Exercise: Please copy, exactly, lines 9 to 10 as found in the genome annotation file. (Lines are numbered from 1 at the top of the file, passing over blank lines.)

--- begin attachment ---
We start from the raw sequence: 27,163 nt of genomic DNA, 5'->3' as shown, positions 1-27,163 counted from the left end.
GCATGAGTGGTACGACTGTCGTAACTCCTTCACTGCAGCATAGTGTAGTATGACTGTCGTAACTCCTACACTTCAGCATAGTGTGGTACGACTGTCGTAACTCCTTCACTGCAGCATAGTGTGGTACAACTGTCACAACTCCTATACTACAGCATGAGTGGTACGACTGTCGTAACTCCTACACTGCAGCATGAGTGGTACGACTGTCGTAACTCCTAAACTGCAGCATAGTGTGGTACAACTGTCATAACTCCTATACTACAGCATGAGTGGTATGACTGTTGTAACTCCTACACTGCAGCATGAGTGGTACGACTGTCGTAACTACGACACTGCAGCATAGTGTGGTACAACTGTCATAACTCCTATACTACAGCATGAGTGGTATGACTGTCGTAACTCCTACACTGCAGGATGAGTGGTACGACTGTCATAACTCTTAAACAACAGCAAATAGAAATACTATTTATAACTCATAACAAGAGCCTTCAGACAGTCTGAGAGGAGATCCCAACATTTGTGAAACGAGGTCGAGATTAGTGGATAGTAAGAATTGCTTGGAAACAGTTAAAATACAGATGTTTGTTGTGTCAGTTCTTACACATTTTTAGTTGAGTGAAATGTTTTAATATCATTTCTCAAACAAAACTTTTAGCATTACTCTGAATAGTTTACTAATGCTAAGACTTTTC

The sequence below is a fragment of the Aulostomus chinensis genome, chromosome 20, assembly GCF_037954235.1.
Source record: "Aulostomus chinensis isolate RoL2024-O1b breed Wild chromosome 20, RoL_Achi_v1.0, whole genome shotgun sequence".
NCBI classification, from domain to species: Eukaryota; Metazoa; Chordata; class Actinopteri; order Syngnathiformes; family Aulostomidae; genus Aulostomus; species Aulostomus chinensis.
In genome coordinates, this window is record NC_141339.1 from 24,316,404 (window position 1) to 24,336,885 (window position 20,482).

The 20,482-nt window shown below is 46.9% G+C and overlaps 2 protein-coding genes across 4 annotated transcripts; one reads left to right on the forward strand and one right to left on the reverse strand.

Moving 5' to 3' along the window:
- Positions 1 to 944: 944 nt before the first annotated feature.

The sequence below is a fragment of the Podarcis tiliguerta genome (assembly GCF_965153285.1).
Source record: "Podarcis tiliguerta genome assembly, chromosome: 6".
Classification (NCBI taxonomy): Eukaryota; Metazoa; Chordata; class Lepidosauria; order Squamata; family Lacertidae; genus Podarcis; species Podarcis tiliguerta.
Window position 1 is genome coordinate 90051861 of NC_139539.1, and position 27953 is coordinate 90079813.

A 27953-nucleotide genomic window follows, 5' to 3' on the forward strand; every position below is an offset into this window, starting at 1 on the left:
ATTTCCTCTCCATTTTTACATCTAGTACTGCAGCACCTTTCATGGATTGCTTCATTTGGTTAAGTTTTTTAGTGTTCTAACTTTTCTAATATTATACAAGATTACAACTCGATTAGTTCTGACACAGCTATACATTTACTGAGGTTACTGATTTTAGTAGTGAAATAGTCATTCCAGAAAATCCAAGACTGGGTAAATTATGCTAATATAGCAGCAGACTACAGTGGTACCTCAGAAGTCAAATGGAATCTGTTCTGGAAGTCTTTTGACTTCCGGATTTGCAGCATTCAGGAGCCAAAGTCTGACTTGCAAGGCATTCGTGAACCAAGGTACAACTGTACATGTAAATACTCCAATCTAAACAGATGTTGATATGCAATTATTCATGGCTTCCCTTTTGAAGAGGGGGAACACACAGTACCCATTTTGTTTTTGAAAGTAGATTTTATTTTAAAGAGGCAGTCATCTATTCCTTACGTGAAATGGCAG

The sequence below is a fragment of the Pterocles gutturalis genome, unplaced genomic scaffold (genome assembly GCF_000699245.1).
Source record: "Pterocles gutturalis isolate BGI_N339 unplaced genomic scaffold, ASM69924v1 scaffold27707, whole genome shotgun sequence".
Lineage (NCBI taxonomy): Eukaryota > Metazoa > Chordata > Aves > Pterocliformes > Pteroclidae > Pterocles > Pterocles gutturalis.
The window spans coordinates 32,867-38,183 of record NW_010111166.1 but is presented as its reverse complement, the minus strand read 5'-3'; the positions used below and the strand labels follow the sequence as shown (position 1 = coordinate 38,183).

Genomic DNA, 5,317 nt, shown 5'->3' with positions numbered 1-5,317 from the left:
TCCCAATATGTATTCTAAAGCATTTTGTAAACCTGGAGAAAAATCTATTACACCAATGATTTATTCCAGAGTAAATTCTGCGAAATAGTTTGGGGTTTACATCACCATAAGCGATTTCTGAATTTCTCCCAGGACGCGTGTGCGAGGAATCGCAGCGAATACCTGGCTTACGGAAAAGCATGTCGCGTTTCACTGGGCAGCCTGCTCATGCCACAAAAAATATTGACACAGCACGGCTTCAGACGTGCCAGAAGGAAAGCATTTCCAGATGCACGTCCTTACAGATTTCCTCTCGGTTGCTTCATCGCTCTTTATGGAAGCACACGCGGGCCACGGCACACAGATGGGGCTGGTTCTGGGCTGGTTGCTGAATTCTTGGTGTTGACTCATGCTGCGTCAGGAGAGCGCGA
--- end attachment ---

- Positions 1 to 944: 944 nt before the first annotated feature.

The sequence below is a fragment of the Podarcis tiliguerta genome (assembly GCF_965153285.1).